After a dream run with products like the Chevrolet Cruze and Beat in the past, GM has faced a tough run since 2012. And its new President & Managing Director Arvind Saxena says turning things around may well be the biggest challenge of his over-three-decade long career. Despite debuting the Sail hatch and sedan, and the Enjoy MUV in 2013, the company has not seen sales lifting. In fact year-on-year sales are down close to 30% now, and this is on a base in 2013, which was already down over the previous year. Add to that last summer's controversy of falsifying emission data on the Tavera, and GM's reputation isn't quite what it used to be. GM's total accumulated losses in India have piled up to a massive Rs 2740 Cr, and its marketshare has dwindled to just above 2%.
In an exclusive interview to NDTV, Arvind told me that his immediate priority is to get the morale of the troops up. But his larger mandate is to make GM's India business more viable than it has ever been in its nearly-two decade run here. GM does have a reasonably well-populated portfolio, though he agrees that all the vehicles may not be as relevant as some of those offered by his rivals. Of course the need of the hour is a subcompact sedan and SUV - to rival the Swift Dzire and EcoSport respectively. But GM will not be driving in an all-new car till 2017 from the looks of things. The first car may well be the Adra concept shown at the Expo (sub-4 metre sub-compact SUV). So in the meanwhile, the focus is going to be on expanding the Chevrolet footprint across India, and recharging the existing vehicle line-up. Minor facelifts on the Beat and Cruze have recently driven in, and it will be these two cars that will lead that charge.
But keeping its large dealer-community will also be a priority for GM India, and Arvind says he is keenly eyeing a foray into the used car business for the Chevrolet brand. In fact it really remains the last mass player not operating its own in-house used car business, and introducing this would help the dealers find an additional revenue stream, since car sales are down miserably. Enhancing customer experience is also going to be key he told me, to hep repair the damage done to Chevrolet's reputation over the past 2 years.
Arvind has also shared with me that the direct mandate he has from GM leadership in Detroit is to turn things around, and get sales to climb back to the region of 150,000 units annually - and this is the short-term target. In the long run there is a greater expectation. GM has recently appointed ex-VW USA strongman, and former Volvo Cars CEO - Stefan Jacoby as the head of its International Operations which includes India and over 100 other markets in Asia, Africa and the Middle East.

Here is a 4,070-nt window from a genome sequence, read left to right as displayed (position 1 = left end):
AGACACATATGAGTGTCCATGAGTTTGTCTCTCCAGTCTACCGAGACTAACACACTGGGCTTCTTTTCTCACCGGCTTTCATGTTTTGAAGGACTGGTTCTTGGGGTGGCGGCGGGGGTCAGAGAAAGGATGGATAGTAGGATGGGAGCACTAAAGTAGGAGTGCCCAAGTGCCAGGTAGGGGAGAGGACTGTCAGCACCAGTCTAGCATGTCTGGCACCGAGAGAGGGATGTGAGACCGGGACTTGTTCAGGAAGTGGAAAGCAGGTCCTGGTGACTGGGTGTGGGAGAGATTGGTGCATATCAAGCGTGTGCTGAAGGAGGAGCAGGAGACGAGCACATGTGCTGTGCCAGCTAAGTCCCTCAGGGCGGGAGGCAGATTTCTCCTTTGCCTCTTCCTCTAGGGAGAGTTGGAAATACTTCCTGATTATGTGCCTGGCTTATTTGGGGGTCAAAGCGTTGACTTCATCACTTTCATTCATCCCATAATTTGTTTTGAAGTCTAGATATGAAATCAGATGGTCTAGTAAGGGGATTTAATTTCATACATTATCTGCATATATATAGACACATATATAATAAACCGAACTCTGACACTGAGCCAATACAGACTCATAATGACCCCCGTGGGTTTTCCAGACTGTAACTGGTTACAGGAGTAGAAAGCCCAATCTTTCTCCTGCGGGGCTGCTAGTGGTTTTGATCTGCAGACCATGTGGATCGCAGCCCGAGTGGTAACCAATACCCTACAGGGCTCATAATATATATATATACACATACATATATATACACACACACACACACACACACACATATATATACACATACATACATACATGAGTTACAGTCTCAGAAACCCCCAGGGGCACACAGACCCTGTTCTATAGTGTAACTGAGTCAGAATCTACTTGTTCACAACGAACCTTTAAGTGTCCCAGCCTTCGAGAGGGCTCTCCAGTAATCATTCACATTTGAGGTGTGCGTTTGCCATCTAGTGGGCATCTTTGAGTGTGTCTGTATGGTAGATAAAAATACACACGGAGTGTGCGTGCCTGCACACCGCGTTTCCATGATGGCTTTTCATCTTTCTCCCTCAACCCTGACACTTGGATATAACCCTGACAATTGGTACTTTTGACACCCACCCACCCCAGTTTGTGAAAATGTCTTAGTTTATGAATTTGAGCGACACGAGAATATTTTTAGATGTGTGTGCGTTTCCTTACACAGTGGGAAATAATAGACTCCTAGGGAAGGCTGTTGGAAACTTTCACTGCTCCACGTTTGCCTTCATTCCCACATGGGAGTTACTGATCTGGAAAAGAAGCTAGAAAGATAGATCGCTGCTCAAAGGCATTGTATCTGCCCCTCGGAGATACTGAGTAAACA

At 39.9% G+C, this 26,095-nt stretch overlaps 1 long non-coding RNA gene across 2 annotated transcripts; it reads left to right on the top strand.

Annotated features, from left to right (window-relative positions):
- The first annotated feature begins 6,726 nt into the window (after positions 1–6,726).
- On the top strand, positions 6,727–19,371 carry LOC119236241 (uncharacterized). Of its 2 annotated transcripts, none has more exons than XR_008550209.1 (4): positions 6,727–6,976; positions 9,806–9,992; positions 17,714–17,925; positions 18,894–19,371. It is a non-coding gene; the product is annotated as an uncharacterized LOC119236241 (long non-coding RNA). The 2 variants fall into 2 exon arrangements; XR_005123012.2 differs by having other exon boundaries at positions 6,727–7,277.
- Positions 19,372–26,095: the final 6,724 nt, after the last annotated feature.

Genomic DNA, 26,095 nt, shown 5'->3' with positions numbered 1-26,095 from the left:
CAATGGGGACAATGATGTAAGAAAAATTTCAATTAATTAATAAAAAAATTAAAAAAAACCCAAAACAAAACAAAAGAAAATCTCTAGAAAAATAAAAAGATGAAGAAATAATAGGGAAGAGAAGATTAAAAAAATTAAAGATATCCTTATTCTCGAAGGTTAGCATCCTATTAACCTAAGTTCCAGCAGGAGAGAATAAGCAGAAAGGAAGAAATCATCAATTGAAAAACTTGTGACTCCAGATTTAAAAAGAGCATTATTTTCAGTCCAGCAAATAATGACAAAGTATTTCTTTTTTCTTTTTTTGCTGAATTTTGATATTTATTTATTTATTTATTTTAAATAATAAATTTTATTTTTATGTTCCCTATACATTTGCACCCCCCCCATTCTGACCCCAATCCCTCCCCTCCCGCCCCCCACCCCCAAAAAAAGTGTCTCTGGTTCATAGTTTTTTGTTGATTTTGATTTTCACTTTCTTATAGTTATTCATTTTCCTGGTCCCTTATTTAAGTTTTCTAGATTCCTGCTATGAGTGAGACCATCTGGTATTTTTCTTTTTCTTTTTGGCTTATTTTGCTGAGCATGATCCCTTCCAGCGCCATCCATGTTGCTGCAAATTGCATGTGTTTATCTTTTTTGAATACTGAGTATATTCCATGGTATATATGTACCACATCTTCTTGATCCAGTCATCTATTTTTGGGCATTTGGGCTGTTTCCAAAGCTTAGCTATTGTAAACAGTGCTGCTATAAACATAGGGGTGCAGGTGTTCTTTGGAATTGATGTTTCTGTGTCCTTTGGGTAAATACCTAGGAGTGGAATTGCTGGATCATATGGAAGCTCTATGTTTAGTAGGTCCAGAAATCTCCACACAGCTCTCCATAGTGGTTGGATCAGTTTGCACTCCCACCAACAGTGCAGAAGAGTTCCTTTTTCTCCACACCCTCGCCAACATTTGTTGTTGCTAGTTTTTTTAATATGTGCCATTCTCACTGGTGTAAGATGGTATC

Jacoby has been brought in to strengthen the position of GM in these markets, and India forms a vital part of that plan - given the investments GM has made here since the mid-1990s. When I met Jacoby in February he admitted that GM is not happy with the way things have gone in India ever since the departure of former MD Karl Slym, when the company was seeing an upward trend. He is also the one who shared with me that GM India will not likely have a new model launch till 2017, and that this is less than ideal.
So, improving marketshare and consolidating is the key task Jacoby has set for Arvind and his team. The intent at GM to change its approach to India is clear, since Arvind is the first MD sourced from this market - and not an existing GM executive transported in to head up the operation. He has in-turn asked both the regional and global bosses to stop treating India as an "extension counter", and plan products that better suit the Indian buyers' very specific needs. He has also been promised support, in that the company's working capital requirements will continue to be met by Detroit, despite the losses and the fact that the company has filed with BIFR last year. This filing (unlike a US Chapter 11 filing) is more a matter of regulatory requirement and not a bankruptcy, since GM has showed five-consecitive years of losses in India. GM had bought back most of the stake it had previously sold in its India business to China's SAIC, and though the Chinese co retains 9% stake, its not likely to be increased. Nor is GM India looking at equity infusion from any other possible investor.
GM has a retirement age of 60, which gives Arvind just about 3 years to really implement a turnaround. Making the Chevrolet brand more relevant in this market, will automatically mean a heightened sense of competition, and we all know that consumers benefit from this. So a stronger GM is ultimately a stronger market, because lets not forget it remains in the the world's top three carmakers. Its renewed focus on India, and its intent for India to count as one of its top 5 markets by 2020 is also heartening. So it will indeed be interesting to see how Arvind Saxena's plans pan out, and whether or not he is able to turn the behemoth around in India.
Here's the video of our exclusive interview with Arvind Saxena